Two days after Tesco finally agreed a ‘renewed commitment‘ to continue to work with @lambeth_council on the construction of the Streatham Hub project, details are now starting to emerge about the finer points for the plan to regenerate leisure in Streatham.
First off is confirmation that cabinet will meet to rubber stamp the deal on Monday 29th March. Beware the Ides of March ‘n all that – also beware the rather tricky start time of 5pm. This certainly rules me out.
Speaking rights at cabinet meetings are extremely limited:
Anyone wishing to speak must advise the Secretary to Cabinet before the day of the meeting, advising what aspect not covered in the report they wish to cover.
Heckling is at your discretion (although to be honest, it ‘aint great for democracy, or your cause.)
And so the morning (or two) after the celebrations held to signal that Streatham Hub is back on schedule, what are the finer details contained within the cabinet report?
@LambethLibDems had hinted of “sour news” in a tweet, commenting that “the whole thing seems to be unravelling one day later.” I asked for clarity over the cryptic tweet. @LambethLibDems have gone rather quiet on twitter over the past forty-eight hours.
I can’t find any evidence in the cabinet report that would leave me feeling “sour” over the Hub announcement. I would have been far from sweet if Tesco had decided on Wednesday to walk away from the whole project.
But there still remains questions that need answering. Hopefully cabinet will be able to clear these up on 29th March.
First off, the papers confirm that the existing Streatham Leisure Centre is a dead duck. It would require a £3m spend to re-open, a figure that @cllrstevereed confirmed to me on Wednesday (although GLL quoted £1m at the Brixton Rec Users Forum the day before.)
Either way, it’s money that would be a drain on council resources, especially so with all parties looking at how to make cuts to the overall council spend after 6th May.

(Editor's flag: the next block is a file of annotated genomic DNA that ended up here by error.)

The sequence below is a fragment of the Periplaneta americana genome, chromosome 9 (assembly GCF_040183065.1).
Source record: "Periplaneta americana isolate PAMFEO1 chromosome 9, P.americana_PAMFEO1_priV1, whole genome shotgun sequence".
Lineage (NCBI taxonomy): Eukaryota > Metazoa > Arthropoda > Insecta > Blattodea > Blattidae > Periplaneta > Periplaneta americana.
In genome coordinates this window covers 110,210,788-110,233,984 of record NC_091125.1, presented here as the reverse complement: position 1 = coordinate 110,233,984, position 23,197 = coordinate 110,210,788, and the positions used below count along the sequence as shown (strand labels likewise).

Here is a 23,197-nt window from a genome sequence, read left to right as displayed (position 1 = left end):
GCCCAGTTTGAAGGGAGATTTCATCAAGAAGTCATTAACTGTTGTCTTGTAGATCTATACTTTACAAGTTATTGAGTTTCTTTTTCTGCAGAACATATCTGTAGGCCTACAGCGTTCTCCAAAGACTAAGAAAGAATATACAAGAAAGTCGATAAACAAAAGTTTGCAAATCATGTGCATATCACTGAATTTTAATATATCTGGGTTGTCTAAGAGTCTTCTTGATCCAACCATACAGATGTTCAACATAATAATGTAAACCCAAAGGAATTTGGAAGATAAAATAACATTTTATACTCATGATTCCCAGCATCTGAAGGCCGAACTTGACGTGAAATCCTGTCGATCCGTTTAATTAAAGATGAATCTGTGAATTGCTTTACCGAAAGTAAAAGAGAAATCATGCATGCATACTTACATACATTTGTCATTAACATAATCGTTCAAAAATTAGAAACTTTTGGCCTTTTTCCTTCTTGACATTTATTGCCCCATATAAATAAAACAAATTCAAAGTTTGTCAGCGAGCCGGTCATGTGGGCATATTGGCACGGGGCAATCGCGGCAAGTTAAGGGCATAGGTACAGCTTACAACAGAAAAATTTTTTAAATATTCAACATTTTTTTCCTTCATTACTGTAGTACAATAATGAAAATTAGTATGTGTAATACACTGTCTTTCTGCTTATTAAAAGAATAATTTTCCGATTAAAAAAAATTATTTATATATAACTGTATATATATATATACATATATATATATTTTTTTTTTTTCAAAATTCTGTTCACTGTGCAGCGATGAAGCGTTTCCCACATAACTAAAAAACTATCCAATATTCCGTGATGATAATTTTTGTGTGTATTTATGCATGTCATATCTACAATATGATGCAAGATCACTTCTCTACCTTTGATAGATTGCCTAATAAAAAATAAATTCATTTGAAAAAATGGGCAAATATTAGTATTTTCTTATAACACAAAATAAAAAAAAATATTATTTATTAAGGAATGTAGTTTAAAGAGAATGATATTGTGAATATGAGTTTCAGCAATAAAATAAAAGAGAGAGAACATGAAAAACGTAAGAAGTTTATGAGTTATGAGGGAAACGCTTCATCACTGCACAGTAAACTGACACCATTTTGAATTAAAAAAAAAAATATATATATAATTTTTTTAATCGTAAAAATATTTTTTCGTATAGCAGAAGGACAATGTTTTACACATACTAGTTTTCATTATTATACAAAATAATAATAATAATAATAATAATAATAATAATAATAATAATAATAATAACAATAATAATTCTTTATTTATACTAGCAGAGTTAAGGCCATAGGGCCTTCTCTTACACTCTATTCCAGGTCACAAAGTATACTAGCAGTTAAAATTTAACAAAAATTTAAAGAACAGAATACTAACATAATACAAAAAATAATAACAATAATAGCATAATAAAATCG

The Hub is (hopefully) coming – investing £1m – £3m on a temporary project that would have a lifespan of three years max, makes no sense. It will still be sad to lose the lovely old pool at Streatham High Road though.
But let’s look towards the future. Staring deep into the Streatham crystal ball and I see… retail. An awful lot of retail. You can’t get too ostentatious about a project that is being fronted by Tesco.
The floor space for the supermarket itself has increased by a massive 50% form the original plans:
The revised scheme is for an increased retail floor space from 40,000 to 60,000 square feet. This will need to be assessed as part of a new planning application.
It is unlikely that @lambeth_council is going to refuse planning permission, such is the flagship nature of the whole Hub project (not to mention the political credibility that it has now come to represent.) This is still no reason for the due process to residents, and the wider environment, to be ignored.
The cabinet paper recognises that:
The increased retail floor space will require a new traffic impact assessment including a Green Travel Plan.
There is no mention specifically of cycling provision in the document, but one would hope that this would form an extensive part of the planning for the Hub. Leisure and cycling have a direct correlation. Witness the success of the wonderful provision for bicycle parking at Brockwell Lido following the refurbishment.
But forget about the shopping, it’s all about the swimming and skating, stooopid.
One of the key principles in the whole historic planning for the Hub has been the guarantee of the continuity of ice provision. This essentially means that Tesco cannot close the old High Road rink, until a new one is open.
The original plan was to clear the site stage by stage, building a new rink first, and then bulldozing the old barn. A decade of dithering however has meant that Streatham needs a new rink and leisure centre as soon as possible.
The agreement that was reached between Tesco and @lambeth_council this week is to flatten the entire site in one fell sweep of the wrecking ball, and then build from scratch. I agree with this principle – the sooner the better as far as I am concerned.
But this approach leads to a slight problem when it comes to the all important continuity. How to house the hockey players, the skaters and, um, even the swimmers in the interim?
Once again the ‘temporary’ solution is back on the agenda, and open to ridicule with more questions than answers coming out of the cabinet paper.
First off is the intention for Tesco to manage a temporary rink. The supermarket may be good at selling baked beans, but running an ice pad and accommodating the many varied interest groups, is a very different proposition.